The title Storyteller is an apt one indeed for Donald Sturrock’s biography of British children’s author Roald Dahl. Dahl’s gifts as a storyteller should be apparent to anyone who has read Charlie and the Chocolate Factory, The Fantastic Mr. Fox, or any of his other books, whether as children or adults. And as Storyteller proves, Sturrock himself has quite a gift as a biographer.
Dahl’s abilities as a storyteller naturally extended from his deep and abiding love for the art of storytelling. This may be why, as we find in the opening pages of this book, Dahl himself found biographies boring. Though Dahl penned two autobiographies in his later years—Boy and Going Solo—Sturrock takes care to make clear where exactly Dahl “massaged” certain sections in order to make for a better story. Facts can be, in Dahl’s estimation, little but dry and tedious. Stories are much more preferred.
And this is precisely where Sturrock’s talents as a biographer become essential when dealing with a subject whose working life revolved around the fantastical, the fictional. Working from the vast amounts of raw material at hand—much of which was provided by Dahl’s grown children as well as many of his former colleagues in the publishing industry—Sturrock had a massive job in sussing out exactly the trajectory this man’s long and full life took.
The subject is certainly worthy of such an effort. Though he began as a writer of short stories for such adult markets as The New Yorker and Collier’s, Dahl eventually began work in the early-’60s on James and the Giant Peach, his first children’s book, only after some not inconsiderable pressing from his agent at the time. Having always been fond of children, Dahl soon realized he had found his calling. Though he would from time to time stray from children’s lit, Dahl produced a bevy of children’s books that remain both smart and pointedly not condescending to their intended audience.
As noted above, Dahl could be somewhat contradictory in his work as well as his life. A product of the English upper middle class, Dahl had a clear distaste for that sheltered lifestyle and could not wait to get away and work abroad. Although well-read and highly intelligent, Dahl never attended university and held the utmost contempt for snobbish intellectualism. Though he deeply loved his family, he could be cold, withdrawn, and emotionally lacking, even to his own children. How the man externalized these conflicting traits gives readers of his fiction a firmer handle on where his writing had its genesis.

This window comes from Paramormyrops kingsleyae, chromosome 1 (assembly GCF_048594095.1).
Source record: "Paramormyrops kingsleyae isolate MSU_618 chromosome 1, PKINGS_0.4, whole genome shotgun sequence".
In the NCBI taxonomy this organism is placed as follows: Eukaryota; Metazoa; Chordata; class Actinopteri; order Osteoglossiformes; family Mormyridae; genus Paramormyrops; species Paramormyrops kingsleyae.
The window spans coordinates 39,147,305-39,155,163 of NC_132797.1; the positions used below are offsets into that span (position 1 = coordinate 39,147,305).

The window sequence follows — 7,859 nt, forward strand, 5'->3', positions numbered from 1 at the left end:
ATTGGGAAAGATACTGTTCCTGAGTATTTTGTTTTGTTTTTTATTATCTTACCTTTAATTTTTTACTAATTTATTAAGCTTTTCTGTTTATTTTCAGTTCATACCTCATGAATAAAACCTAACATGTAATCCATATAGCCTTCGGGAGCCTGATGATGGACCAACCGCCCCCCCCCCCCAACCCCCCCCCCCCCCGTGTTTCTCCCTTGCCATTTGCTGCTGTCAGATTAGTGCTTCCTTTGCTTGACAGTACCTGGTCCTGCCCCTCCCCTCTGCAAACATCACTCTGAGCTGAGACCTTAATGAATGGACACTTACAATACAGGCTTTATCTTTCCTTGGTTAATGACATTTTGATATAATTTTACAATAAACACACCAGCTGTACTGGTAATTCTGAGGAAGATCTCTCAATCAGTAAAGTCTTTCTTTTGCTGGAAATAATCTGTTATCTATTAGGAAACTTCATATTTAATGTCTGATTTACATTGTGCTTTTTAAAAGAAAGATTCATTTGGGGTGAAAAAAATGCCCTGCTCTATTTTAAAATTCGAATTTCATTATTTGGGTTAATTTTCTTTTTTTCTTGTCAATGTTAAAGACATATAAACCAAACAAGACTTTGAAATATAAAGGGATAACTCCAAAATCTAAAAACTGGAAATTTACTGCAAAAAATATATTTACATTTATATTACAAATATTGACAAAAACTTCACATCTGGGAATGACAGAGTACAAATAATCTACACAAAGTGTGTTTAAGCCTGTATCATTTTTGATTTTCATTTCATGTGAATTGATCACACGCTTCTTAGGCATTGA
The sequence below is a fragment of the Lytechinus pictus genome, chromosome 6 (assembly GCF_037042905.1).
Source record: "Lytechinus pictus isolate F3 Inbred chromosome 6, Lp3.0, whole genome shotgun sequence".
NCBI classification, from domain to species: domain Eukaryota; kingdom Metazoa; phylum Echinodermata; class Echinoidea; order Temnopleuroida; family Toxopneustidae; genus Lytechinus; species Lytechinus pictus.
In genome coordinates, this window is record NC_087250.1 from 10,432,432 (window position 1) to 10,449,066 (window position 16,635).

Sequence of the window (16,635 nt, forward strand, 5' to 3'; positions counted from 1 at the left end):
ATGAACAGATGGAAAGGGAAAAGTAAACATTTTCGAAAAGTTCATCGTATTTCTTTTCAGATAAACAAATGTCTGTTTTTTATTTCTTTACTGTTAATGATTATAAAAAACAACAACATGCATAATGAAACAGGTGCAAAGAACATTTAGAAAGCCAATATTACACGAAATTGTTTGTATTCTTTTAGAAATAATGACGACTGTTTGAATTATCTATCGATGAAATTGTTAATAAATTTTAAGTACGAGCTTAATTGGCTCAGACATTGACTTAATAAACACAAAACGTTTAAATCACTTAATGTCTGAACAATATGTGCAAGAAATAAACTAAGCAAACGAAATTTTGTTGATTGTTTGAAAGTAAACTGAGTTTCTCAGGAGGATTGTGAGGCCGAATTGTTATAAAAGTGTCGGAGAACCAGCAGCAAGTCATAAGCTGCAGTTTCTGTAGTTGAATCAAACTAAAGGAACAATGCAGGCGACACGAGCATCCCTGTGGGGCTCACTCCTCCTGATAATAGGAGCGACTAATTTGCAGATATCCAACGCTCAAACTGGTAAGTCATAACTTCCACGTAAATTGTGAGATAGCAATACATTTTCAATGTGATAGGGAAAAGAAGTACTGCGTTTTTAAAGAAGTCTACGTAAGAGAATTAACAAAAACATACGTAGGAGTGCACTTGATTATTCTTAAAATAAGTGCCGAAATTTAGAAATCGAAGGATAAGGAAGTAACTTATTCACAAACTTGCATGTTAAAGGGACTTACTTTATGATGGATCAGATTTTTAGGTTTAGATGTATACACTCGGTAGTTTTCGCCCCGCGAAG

But if one would like to learn more of this man and his work, one need only read Sturrock’s book. The book itself, not counting footnotes and other backmatter, is nearly 600 pages long, a number which bespeaks Sturrock’s thoroughness. Sturrock begins well enough at the beginning, with Dahl’s lineage from Norway, up through his childhood and adolescence, into his time abroad before the Second World War, his writing career, his family life, and ends with Dahl’s final days. This linear fashion of biographical storytelling may seem obvious enough, but Sturrock works well within this mode and never allows it to override the story itself.
For example, in the chapter “A Tornado of Troubles”, Sturrock details the horrible car accident that caused grievous head injuries to Dahl’s infant son, Theo. Just as the boy finally seemed to be through the worst of it, Dahl’s eldest, Olivia, is then overcome with measles encephalitis, which quickly took the life of the seven-year-old. Rather than follow the simple cadence of a medical report, Sturrock focuses in this chapter on Dahl’s stoicism in the face of these familial horrors and on the strain it added to Dahl’s marriage to American actress Patricia Neal. He then leads the reader to the subsequent chapter, “Breaking Point”, painting a sorrowful picture of this same stoic man who is almost subsumed with grief over the passing of his daughter. It is a delicate weaving of this man’s life story, treated with the utmost respect for not only the events as they happened, but for the life of the man they so deeply affected.
However, this sort of finesse cannot be achieved through carelessness, and Storyteller is paced accordingly. The book is not a page-turner. But in order to give the most accurate depiction of his subject, Sturrock needed to relate as much of the man’s everyday life as possible, from cradle to grave, and it is difficult to imagine that Sturrock left any stone unturned in this regard. There may be moments when readers feel extended discussions between Dahl and his agents, his editors, or his publishers could have been pared down, if only for brevity’s sake. After all, this is the sort of thing Dahl probably had in mind when he once referred to biographers as “dreary fact-collectors”.
But again, it cannot be stressed enough how absolutely necessary Sturrock’s relentlessly thorough research is in order to understand any artistic mind, especially one as prolific as Roald Dahl’s. With children’s literature, Dahl was able to paint vivid, imaginary word-pictures for young minds, and his style was rarely verbose. But with biography, if the subject calls for it, an author must be careful to exhibit every possible significant event or occurrence in the subject’s life in order to allow the reader to know as well as possible just who this person is.
Roald Dahl may have found biographies to be boring. But Donald Sturrock has defied this by presenting his subject in not the best possible lights, but in all possible lights. And the end result is anything but boring.